Fighting hepatitis C; what are the milestones?

The Ministry of Health proposed a plan aimed at eliminating Hepatitis C virus (HCV) in the country within five years.

Early this month, the Ministry of Health proposed an ambitious plan that aimed at eliminating the hepatitis C virus (HCV) in the country, within five years.

The initiative seeks to screen about four million people aged 15 years and above, carry out viral load tests for about 230,000 people and treat 112,000 chronically affected patients.

Hepatitis C is prevalent among four to eight percent of Rwandan adults and it is believed to be the second-largest contributor to cancers in the country.

According to available information, Rwanda is the first country in sub-Saharan Africa to propose an elimination plan of this size.

According to officials, the plan aims at reducing the HCV prevalence from the current four percent to close to 1.2 percent and achieving 90 percent treatment coverage for people aged 15 years and above by 2024.


Prosper Dusengeyezu, a public health officer at Rwanda Pharmaceutical Students’ Association (RPSA), says hepatitis refers to an inflammatory condition of the liver, commonly caused by a viral infection; but there are other possible causes of hepatitis.

These, he says, include autoimmune hepatitis and hepatitis that occurs as a secondary result of medications, drugs, toxins, and alcohol.

He explains that autoimmune hepatitis is a disease that occurs when your body makes antibodies against your liver tissue.

Hepatitis C, he says, comes from the hepatitis C virus (HCV).

“Hepatitis C is transmitted through direct contact with infected body fluids, typically through injection drug use and sexual contact,” he says.

Approximately 10 million of the 71 million individuals infected with HCV globally live in sub-Sahara Africa.

The estimated prevalence of HCV viremia in sub-Saharan Africa varies by sub-region, ranging from 0.5 to 2.1 percent, with HCV infection contributing to high mortality due to cirrhosis and hepatocellular carcinoma.

In Rwanda, a central African country of 12 million inhabitants has an anti-HCV antibody seroprevalence of approximately three percent, with a higher prevalence among key populations, including individuals who are co-infected with HIV and people above the age of 45.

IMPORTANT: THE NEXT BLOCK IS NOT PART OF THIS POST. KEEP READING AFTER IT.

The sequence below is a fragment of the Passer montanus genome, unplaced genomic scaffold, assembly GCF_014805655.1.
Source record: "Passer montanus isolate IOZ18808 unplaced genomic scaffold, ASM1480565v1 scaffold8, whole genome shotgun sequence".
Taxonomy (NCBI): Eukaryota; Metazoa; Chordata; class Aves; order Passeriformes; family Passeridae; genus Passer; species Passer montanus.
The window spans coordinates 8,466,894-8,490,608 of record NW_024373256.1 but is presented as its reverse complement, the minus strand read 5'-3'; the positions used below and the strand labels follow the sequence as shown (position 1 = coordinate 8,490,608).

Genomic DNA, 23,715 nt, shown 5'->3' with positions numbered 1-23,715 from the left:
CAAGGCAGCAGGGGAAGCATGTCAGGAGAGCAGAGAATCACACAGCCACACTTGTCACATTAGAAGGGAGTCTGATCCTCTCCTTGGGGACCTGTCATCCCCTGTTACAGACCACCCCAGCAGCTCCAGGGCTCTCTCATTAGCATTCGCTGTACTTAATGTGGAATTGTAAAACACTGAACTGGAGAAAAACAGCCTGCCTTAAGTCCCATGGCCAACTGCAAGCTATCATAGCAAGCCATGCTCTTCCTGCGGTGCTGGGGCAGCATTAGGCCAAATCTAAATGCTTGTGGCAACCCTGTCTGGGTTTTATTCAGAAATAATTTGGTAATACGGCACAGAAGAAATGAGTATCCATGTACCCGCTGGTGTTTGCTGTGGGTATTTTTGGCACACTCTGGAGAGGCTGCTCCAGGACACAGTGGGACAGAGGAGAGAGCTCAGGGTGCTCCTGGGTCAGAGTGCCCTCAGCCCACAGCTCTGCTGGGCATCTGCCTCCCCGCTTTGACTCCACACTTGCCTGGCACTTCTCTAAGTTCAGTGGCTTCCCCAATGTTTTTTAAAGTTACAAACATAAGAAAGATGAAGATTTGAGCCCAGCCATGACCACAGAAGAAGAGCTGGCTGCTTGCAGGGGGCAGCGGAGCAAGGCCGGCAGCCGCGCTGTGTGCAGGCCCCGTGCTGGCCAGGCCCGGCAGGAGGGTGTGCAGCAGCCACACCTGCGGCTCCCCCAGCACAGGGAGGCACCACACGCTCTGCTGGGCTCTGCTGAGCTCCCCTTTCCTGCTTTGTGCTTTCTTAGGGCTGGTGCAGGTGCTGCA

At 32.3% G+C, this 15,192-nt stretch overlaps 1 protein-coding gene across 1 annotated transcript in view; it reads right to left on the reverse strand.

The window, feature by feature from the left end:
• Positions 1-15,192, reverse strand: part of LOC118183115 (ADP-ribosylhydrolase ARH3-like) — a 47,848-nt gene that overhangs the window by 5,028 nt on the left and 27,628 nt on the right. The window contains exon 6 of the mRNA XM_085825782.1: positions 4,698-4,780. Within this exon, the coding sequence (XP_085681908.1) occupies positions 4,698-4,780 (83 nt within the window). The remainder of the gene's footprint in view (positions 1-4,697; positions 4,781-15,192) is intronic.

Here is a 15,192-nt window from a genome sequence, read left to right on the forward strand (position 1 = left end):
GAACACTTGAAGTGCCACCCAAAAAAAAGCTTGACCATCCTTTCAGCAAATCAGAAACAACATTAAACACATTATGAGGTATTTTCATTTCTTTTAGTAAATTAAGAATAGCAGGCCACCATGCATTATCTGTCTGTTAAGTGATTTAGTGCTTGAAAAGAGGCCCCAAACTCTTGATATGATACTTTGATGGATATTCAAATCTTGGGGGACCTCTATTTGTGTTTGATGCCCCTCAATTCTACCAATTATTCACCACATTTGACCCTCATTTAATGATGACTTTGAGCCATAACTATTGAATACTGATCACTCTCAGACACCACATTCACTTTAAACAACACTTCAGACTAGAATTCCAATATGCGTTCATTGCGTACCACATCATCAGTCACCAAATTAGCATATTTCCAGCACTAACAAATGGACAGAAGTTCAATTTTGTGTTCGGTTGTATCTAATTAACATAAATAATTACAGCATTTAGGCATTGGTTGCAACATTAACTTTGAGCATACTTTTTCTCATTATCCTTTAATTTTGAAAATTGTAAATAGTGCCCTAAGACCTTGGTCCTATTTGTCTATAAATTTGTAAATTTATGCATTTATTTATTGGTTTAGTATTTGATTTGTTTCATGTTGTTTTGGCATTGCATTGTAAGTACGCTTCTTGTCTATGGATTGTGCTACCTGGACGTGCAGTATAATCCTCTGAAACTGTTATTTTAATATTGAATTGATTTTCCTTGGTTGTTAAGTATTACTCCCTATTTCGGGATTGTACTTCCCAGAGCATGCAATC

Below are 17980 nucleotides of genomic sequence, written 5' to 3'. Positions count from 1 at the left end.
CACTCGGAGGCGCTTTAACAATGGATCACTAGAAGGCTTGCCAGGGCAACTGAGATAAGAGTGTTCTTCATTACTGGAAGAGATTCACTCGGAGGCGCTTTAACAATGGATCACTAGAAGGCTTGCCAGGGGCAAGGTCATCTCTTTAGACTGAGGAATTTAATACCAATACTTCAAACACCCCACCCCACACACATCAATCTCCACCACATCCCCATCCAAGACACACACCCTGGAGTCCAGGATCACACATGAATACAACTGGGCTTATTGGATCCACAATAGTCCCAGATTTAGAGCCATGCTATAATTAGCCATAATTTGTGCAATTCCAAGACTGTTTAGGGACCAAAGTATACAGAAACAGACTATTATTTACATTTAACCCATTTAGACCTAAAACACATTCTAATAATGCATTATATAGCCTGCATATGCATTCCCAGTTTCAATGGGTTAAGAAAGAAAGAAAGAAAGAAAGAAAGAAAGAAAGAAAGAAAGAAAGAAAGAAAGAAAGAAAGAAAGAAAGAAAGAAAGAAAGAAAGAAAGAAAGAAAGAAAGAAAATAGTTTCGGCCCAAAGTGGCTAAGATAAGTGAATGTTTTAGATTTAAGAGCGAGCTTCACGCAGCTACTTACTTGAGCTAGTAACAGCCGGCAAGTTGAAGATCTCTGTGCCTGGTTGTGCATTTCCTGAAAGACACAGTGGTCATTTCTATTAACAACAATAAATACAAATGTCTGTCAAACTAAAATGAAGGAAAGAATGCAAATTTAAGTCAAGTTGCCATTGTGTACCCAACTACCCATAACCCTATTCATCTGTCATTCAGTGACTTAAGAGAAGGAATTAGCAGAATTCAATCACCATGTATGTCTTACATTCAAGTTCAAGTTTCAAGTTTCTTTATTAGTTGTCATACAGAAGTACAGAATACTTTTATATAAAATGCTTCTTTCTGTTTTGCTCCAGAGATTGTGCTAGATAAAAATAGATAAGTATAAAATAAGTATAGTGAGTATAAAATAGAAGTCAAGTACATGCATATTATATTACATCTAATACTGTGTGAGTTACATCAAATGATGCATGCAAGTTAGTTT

Dr Jean-Damascene Makuza, a senior officer at RBC, says being male, advanced age, marital status, (married and widows), comorbidities like high blood pressure and chronic renal failure, traditional operational practices, and scarification, as well as history of viral hepatitis in the family, can all put one at risk of being infected by HCV.
Additionally, he says, people who have received medical or dental interventions in healthcare can as well be at risk of getting the virus.

Patients who received blood products or organ transplants prior to the introduction of anti-HCV screening (which was introduced in the country in 1999), people who inject drugs (PWID), are all at risk as well.

Children born to mothers infected with HCV, people with HIV infection, people who have used intranasal drugs, he says, are at high risk of getting HCV as well.


According to Dusengeyezu, there are many steps one can take to reduce the risk of viral hepatitis.

For instance, he says, getting vaccinated against hepatitis A and B, especially if one wasn’t vaccinated before as a child.

This, he says, is the number one way to prevent these illnesses.

Another measure, according to him, is embracing the culture of washing hands with soap and water after using the bathroom or changing a baby’s diaper, and before handling food.